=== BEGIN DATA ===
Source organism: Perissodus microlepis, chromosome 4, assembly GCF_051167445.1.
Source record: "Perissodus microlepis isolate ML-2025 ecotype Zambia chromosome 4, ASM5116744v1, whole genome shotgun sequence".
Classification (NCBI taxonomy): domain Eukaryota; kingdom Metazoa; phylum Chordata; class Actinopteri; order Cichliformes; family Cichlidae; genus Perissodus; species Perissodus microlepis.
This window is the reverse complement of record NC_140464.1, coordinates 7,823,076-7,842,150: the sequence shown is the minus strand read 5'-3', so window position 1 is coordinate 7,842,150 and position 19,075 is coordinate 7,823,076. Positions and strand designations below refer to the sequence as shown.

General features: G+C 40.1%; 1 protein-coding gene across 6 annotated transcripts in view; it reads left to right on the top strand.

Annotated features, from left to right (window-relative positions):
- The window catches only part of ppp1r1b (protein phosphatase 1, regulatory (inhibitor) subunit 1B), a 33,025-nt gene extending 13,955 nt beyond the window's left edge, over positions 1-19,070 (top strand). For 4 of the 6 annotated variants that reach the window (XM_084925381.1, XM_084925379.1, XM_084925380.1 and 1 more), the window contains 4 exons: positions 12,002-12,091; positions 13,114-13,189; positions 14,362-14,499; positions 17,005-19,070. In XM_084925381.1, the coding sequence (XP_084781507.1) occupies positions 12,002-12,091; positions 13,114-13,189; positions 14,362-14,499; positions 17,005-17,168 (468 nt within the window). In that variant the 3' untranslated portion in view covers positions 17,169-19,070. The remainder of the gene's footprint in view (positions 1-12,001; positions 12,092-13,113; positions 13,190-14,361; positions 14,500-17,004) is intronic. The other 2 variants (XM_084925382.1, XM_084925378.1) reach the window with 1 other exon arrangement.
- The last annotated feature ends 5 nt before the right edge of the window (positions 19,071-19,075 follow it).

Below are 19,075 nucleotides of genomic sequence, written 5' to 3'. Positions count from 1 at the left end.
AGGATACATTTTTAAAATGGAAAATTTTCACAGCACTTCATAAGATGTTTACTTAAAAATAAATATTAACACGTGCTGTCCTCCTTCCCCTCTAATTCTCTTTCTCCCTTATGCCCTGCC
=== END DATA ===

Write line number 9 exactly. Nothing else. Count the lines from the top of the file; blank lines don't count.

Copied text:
Below are 19,075 nucleotides of genomic sequence, written 5' to 3'. Positions count from 1 at the left end.